So we started a topic to encourage our members to explore the topic. Not to find a right answer, but in the hope that by exploring what it meant, by exchanging ideas, that it would help them arrive at a better understanding.

You can find the topic here

What Makes A Song Great?

It's free to join our community and you are welcome to take a part in the discussion.

Songstuff

Independent Music - The Importance Of Building A Team

All too often, bands overlook one of their biggest assets: each other. As individuals it is far harder to stand out. The amount of tasks they can complete effectively limits just what they can achieve. By electing to work alone they greatly reduce their ability to work, and therefore their chance of success.

This article goes through the pros and cons of teamwork for songwriters, musicians and bands, discussing what they stand to gain by working together, and provides a number of ways that teamwork can can be used within the music industry.

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Read "Independent Music - The Importance Of Building A Team"

Comments

Please leave any comments,suggestions or other feedback below...

Songstuff

Collaborate on Songstuff, bringing lyricists, songwriters, musicians, recording engineers, and producers covering many styles of music.

Come along and take part!

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Join our general Collaboration Group and keep up to date with collaboration projects, create your own collaboration group.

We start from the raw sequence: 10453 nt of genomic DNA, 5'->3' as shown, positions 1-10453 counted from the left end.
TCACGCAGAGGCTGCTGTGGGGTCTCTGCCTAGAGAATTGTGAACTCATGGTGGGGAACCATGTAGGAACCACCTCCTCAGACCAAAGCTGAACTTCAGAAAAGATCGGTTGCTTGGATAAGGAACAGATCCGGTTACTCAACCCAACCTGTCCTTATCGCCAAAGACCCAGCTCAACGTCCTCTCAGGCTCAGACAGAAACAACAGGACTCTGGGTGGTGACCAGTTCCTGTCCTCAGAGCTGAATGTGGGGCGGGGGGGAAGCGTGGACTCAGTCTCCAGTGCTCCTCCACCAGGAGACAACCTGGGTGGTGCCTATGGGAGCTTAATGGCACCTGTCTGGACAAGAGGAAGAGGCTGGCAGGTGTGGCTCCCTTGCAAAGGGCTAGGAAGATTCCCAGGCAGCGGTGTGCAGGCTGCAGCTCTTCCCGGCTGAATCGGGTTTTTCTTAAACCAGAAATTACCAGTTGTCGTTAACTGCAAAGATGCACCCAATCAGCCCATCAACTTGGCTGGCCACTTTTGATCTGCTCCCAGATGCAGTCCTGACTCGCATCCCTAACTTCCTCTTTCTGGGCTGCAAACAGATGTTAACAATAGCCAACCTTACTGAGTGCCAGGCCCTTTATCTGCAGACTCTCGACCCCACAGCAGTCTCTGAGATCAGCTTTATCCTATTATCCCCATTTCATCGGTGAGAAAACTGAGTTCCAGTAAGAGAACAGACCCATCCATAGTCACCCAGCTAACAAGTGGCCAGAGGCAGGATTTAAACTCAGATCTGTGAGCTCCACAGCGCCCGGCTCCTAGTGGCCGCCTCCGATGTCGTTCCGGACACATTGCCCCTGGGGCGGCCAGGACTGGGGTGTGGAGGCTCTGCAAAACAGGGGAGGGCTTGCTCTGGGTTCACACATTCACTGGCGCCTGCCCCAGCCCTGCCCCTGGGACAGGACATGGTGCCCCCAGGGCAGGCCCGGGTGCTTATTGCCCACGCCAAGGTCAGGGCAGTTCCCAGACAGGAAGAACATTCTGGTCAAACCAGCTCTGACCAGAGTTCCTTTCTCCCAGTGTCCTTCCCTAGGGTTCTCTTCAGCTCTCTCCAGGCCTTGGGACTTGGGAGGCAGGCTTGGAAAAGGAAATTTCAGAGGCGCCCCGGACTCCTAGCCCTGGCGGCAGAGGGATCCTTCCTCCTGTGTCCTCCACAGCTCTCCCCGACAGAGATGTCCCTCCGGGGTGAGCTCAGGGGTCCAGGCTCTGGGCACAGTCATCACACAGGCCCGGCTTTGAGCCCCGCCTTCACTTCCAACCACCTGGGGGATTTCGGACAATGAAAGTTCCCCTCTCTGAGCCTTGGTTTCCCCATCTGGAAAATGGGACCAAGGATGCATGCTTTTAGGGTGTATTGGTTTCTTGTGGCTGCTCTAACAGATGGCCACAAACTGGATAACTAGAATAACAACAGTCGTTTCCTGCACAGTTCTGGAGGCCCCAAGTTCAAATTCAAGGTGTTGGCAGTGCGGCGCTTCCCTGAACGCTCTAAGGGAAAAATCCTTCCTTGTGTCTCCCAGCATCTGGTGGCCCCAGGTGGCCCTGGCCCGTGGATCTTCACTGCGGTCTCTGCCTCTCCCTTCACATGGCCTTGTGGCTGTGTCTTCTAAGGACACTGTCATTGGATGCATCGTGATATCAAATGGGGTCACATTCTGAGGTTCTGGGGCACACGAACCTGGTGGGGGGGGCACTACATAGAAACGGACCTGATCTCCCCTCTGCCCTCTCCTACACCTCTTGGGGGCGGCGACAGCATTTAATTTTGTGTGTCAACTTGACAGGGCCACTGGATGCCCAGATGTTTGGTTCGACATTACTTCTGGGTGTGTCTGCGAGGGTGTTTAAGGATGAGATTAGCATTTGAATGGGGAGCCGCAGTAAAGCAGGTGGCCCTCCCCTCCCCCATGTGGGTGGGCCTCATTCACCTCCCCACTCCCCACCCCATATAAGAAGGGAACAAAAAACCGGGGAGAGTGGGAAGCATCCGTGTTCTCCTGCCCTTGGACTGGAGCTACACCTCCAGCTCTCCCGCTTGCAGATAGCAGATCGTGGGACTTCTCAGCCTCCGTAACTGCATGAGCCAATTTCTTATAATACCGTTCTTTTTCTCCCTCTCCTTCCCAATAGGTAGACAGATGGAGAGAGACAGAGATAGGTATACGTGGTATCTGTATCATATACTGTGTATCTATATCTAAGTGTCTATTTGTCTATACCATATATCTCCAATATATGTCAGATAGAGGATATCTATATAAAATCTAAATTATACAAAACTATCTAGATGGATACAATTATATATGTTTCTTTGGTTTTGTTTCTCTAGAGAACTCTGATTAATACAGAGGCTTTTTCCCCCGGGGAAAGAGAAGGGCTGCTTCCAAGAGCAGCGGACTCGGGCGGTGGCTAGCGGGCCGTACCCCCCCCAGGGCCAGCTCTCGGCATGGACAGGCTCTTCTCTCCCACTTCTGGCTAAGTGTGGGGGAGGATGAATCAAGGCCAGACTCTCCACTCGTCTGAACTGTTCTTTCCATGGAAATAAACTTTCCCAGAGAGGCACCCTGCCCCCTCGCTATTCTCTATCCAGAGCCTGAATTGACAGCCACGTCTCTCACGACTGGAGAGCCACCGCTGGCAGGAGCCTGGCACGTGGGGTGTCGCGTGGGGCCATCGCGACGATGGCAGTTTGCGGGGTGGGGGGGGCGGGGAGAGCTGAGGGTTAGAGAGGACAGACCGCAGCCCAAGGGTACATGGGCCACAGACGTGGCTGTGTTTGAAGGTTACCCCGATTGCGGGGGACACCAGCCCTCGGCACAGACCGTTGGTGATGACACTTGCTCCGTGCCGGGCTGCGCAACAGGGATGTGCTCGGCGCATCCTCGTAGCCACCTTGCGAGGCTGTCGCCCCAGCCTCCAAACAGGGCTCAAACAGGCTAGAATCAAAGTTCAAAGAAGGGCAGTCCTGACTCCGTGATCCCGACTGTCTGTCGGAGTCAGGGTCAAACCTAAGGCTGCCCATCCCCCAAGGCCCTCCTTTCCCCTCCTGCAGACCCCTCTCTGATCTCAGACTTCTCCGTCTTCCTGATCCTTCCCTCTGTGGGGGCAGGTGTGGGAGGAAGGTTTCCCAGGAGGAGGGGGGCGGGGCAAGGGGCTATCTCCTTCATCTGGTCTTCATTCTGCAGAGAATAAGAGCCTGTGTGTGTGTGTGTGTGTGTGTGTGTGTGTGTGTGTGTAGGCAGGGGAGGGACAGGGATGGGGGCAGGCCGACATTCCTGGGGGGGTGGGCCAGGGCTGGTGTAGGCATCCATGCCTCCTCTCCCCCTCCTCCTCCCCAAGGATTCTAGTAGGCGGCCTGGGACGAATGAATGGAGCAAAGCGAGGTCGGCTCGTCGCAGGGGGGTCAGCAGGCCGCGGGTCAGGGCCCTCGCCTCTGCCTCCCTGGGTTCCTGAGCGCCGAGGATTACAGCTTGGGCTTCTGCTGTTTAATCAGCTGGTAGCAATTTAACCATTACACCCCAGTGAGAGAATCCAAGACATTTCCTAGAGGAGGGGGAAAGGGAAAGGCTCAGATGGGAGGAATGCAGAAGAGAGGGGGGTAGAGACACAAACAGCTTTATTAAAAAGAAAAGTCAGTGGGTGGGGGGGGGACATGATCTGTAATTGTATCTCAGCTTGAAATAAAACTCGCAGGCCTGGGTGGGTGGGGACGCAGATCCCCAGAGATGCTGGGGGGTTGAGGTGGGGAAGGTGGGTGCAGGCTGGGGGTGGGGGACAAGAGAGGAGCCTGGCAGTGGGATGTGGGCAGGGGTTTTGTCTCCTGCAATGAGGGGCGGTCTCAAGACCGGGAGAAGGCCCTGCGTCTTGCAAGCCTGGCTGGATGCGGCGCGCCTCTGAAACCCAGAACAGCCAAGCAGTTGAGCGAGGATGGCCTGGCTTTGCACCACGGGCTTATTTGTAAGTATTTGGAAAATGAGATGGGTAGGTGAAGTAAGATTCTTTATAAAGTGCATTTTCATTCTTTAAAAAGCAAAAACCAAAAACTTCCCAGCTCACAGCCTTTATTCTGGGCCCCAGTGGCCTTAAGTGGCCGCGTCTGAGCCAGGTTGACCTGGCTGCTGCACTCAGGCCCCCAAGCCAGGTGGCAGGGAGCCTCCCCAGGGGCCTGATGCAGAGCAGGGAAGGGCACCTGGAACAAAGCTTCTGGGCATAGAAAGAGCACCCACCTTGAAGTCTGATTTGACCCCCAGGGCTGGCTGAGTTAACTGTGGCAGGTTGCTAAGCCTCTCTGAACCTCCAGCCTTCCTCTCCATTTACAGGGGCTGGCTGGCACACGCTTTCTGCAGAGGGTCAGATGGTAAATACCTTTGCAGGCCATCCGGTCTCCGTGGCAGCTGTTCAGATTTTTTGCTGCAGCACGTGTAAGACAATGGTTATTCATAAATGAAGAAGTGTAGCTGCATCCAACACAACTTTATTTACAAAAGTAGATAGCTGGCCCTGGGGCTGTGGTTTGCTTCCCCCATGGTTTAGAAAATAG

Each group provides you:

  • your own forum
  • your own web pages
  • your own communication tools to allow you to easily communicate with your chosen collaborators!

john

YouTube have confirmed that the launch of their new subscription service is very close, but at the same time they are in the process of removing some of the biggest indie label acts.

YouTube and several indie labels have failed to agree on the royalty terms covering the new YouTube subscription service. These terms are in addition to the terms already covering its free service.

Here we go. Again.

The payment dispute between YouTube and indie labels is threatening acts like Adele and Arctic Monkeys, who may now find their music pulled from the service. Such indie label acts account for approximately 10% of all the music that YouTube has permissions to feature. However, their music is now likely to be withdrawn by YouTube from the world’s largest video service, as YouTube has been unable to reach an agreement with Beggars Banquet and several other leading independent labels. Details of the proposed license are at this time not known. Perhaps the indie labels are being unreasonable, however, we have been here before with YouTube.

YouTube executives claim that they cannot continue to offer music as a part of their free service without it also being made available on their new paid service as this would "disappoint" its subscribers. Hmmmm, really?

Arguably, users will be more disappointed that the music of these indie artists will not be available on the service at all and if they suspect that YouTube has unnecessarily withdrawn music from many indie artists, denying their fans the opportunity of enjoying their music on the YouTube platform, believing that they are showing contempt for both music fans and for artists, in a highly cynical, self-serving, negotiating tactic.